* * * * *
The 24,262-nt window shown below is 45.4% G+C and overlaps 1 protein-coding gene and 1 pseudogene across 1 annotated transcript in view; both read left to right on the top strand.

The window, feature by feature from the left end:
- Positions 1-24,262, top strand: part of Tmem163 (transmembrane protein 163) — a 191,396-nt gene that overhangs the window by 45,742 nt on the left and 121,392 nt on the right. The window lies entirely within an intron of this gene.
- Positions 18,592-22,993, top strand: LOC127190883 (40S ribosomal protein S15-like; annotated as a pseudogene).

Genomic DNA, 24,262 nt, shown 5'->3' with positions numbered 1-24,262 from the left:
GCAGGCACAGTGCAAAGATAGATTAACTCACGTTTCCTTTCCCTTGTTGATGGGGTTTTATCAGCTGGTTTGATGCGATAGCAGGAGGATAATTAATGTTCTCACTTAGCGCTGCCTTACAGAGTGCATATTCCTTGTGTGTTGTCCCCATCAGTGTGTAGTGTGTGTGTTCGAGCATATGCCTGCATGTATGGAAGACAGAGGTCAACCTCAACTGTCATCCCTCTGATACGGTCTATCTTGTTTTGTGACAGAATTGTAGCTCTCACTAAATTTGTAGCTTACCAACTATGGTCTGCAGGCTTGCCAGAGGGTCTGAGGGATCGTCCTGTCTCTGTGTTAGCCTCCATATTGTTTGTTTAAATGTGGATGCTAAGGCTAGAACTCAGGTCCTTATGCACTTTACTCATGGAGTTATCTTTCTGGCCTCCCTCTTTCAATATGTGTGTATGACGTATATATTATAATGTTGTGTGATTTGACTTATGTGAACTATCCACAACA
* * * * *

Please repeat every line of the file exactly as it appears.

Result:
The 24,262-nt window shown below is 45.4% G+C and overlaps 1 protein-coding gene and 1 pseudogene across 1 annotated transcript in view; both read left to right on the top strand.

The window, feature by feature from the left end:
- Positions 1-24,262, top strand: part of Tmem163 (transmembrane protein 163) — a 191,396-nt gene that overhangs the window by 45,742 nt on the left and 121,392 nt on the right. The window lies entirely within an intron of this gene.
- Positions 18,592-22,993, top strand: LOC127190883 (40S ribosomal protein S15-like; annotated as a pseudogene).

Genomic DNA, 24,262 nt, shown 5'->3' with positions numbered 1-24,262 from the left:
GCAGGCACAGTGCAAAGATAGATTAACTCACGTTTCCTTTCCCTTGTTGATGGGGTTTTATCAGCTGGTTTGATGCGATAGCAGGAGGATAATTAATGTTCTCACTTAGCGCTGCCTTACAGAGTGCATATTCCTTGTGTGTTGTCCCCATCAGTGTGTAGTGTGTGTGTTCGAGCATATGCCTGCATGTATGGAAGACAGAGGTCAACCTCAACTGTCATCCCTCTGATACGGTCTATCTTGTTTTGTGACAGAATTGTAGCTCTCACTAAATTTGTAGCTTACCAACTATGGTCTGCAGGCTTGCCAGAGGGTCTGAGGGATCGTCCTGTCTCTGTGTTAGCCTCCATATTGTTTGTTTAAATGTGGATGCTAAGGCTAGAACTCAGGTCCTTATGCACTTTACTCATGGAGTTATCTTTCTGGCCTCCCTCTTTCAATATGTGTGTATGACGTATATATTATAATGTTGTGTGATTTGACTTATGTGAACTATCCACAACA